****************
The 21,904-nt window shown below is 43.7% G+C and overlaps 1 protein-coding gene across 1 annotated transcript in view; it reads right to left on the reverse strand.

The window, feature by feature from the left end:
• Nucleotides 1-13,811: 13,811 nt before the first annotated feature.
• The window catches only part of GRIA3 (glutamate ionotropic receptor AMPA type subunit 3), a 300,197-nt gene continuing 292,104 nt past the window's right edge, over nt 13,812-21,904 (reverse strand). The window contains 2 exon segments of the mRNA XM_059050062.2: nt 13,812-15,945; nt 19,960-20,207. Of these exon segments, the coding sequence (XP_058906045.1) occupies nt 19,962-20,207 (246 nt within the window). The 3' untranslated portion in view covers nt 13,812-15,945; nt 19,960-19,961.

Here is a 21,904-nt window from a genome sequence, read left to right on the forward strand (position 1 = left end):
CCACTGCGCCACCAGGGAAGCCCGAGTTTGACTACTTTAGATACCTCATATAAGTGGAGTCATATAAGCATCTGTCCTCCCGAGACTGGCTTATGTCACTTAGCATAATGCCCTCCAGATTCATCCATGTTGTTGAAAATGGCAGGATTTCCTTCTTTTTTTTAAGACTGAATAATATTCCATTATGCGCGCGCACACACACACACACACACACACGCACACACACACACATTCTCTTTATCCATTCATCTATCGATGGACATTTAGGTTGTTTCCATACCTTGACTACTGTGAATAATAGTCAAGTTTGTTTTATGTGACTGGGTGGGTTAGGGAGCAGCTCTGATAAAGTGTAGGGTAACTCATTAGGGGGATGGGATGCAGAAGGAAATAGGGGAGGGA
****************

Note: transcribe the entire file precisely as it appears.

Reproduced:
The 21,904-nt window shown below is 43.7% G+C and overlaps 1 protein-coding gene across 1 annotated transcript in view; it reads right to left on the reverse strand.

The window, feature by feature from the left end:
• Nucleotides 1-13,811: 13,811 nt before the first annotated feature.
• The window catches only part of GRIA3 (glutamate ionotropic receptor AMPA type subunit 3), a 300,197-nt gene continuing 292,104 nt past the window's right edge, over nt 13,812-21,904 (reverse strand). The window contains 2 exon segments of the mRNA XM_059050062.2: nt 13,812-15,945; nt 19,960-20,207. Of these exon segments, the coding sequence (XP_058906045.1) occupies nt 19,962-20,207 (246 nt within the window). The 3' untranslated portion in view covers nt 13,812-15,945; nt 19,960-19,961.

Here is a 21,904-nt window from a genome sequence, read left to right on the forward strand (position 1 = left end):
CCACTGCGCCACCAGGGAAGCCCGAGTTTGACTACTTTAGATACCTCATATAAGTGGAGTCATATAAGCATCTGTCCTCCCGAGACTGGCTTATGTCACTTAGCATAATGCCCTCCAGATTCATCCATGTTGTTGAAAATGGCAGGATTTCCTTCTTTTTTTTAAGACTGAATAATATTCCATTATGCGCGCGCACACACACACACACACACACACGCACACACACACACATTCTCTTTATCCATTCATCTATCGATGGACATTTAGGTTGTTTCCATACCTTGACTACTGTGAATAATAGTCAAGTTTGTTTTATGTGACTGGGTGGGTTAGGGAGCAGCTCTGATAAAGTGTAGGGTAACTCATTAGGGGGATGGGATGCAGAAGGAAATAGGGGAGGGA